In this month’s issue of the Journal of Industrial Ecology researchers report that electric vehicles or EVs may not be as environmentally friendly as conventional automobiles with internal combustion engines. Why?
There is no doubt that EVs with no tailpipe emissions contribute far less to air pollution when operating compared to internal combustion engine (ICE) or diesel engine vehicles. But that is not where the problem lies. These can be found elsewhere and include:
- The batteries in replacement and disposal contribute a considerable amount of toxic waste to the environment.
- EV production is more complex than ICE and diesel vehicles. This is because of the power trains, traction systems and batteries, the energy used to create the source materials needed them and the amount of pollution generated by suppliers.
- Recharging an EV contributes to carbon emission increases if the EV is recharged by electricity from coal-fired power plants.
Over the lifetime of a vehicle driven 150,000 kilometers (93,000 miles) findings show that the global warming potential or GWP reduction impact of EVs recharged by conventional power sources (a mix of oil, gas, coal and renewables) proves to be better than gas and diesel-powered vehicles by 20-24%. When EVs use coal-fired power plants to recharge the GWP increases by 17-27% over diesel and gasoline vehicles. That means utilities need to move away from lignite, coal and heavy oil-fired power plants to ensure a net benefit from EVs.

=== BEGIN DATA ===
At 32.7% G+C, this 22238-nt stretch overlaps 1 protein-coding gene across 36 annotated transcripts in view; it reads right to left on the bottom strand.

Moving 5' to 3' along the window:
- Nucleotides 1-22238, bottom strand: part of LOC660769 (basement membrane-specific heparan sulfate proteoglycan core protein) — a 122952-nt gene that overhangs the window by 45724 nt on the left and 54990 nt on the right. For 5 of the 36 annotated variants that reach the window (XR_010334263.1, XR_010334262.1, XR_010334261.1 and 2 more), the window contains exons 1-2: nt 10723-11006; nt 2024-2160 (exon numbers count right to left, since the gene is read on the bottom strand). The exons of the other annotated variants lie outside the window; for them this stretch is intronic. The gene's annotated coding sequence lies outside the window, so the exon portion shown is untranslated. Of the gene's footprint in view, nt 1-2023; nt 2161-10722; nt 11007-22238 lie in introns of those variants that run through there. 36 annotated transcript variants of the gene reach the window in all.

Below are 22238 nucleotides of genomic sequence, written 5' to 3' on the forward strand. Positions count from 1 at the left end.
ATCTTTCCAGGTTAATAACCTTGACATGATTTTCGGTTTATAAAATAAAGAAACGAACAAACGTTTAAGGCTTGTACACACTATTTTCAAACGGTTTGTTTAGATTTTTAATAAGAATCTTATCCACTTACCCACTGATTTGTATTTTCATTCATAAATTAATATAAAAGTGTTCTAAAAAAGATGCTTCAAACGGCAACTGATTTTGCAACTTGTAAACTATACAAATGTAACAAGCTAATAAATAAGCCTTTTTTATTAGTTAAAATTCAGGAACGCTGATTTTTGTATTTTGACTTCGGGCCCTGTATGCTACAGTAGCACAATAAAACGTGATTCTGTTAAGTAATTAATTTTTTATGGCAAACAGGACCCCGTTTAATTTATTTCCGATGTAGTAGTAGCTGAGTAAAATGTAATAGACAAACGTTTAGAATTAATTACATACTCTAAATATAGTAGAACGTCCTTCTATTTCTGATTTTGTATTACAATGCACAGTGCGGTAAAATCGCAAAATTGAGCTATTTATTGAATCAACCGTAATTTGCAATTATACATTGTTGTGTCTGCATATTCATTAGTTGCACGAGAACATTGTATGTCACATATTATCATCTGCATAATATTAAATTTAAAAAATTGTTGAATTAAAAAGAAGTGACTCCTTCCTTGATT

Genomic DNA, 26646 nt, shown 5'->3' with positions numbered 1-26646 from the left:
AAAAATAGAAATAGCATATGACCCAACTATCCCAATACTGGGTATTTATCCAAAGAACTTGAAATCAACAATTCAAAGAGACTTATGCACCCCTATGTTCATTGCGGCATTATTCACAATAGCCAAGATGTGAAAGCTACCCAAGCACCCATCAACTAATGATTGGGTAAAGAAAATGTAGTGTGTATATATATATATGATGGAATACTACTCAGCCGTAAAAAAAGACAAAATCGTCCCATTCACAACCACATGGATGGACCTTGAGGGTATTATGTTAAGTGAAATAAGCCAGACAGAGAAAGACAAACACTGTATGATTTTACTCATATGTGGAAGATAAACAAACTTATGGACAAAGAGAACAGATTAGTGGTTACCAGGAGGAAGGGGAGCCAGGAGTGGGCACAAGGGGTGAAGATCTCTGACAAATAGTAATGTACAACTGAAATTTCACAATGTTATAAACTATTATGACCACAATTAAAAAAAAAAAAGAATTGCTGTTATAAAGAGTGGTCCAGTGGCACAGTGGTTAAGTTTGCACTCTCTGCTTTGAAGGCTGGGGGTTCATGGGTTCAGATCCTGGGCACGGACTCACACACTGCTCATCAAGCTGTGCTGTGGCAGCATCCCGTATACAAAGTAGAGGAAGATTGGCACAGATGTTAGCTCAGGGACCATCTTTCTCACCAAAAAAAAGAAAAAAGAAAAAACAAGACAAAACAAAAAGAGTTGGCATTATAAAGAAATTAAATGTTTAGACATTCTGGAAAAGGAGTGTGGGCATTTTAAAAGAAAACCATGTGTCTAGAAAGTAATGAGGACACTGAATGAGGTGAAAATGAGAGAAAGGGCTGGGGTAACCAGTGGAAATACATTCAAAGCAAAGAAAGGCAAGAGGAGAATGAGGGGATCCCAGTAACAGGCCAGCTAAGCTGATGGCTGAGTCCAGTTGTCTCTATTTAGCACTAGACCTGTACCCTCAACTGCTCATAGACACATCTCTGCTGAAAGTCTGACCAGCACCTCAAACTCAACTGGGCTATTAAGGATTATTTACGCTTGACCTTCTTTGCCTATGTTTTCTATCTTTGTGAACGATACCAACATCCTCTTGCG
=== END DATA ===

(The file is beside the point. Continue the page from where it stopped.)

Production impacts on EVs driven 100,000 kilometers (62,000 miles) provided a net GWP benefit of 9-14% over diesel and gasoline vehicles. But that production doesn’t include the lifetime cost of dealing with the batteries. The toxicity potential of the batteries represents a significant unknown to date since most EVs have been on the road for less than half a decade.
Where EVs excel is in terms of smog impact reducing the photochemical oxidation formation potential or POFP by 22-33% over diesel and gasoline vehicles.
What the researchers conclude is that EVs provide only a marginal benefit over ICE and diesel vehicles. And they also note the potential challenge of recycling and disposal of EV components and advise manufacturers to consider alternative materials in future vehicle development.
A final note, if ICE and diesel-powered vehicles were to improve fuel mileage by 50%, current EVs would provide no net benefit in reducing carbon emissions.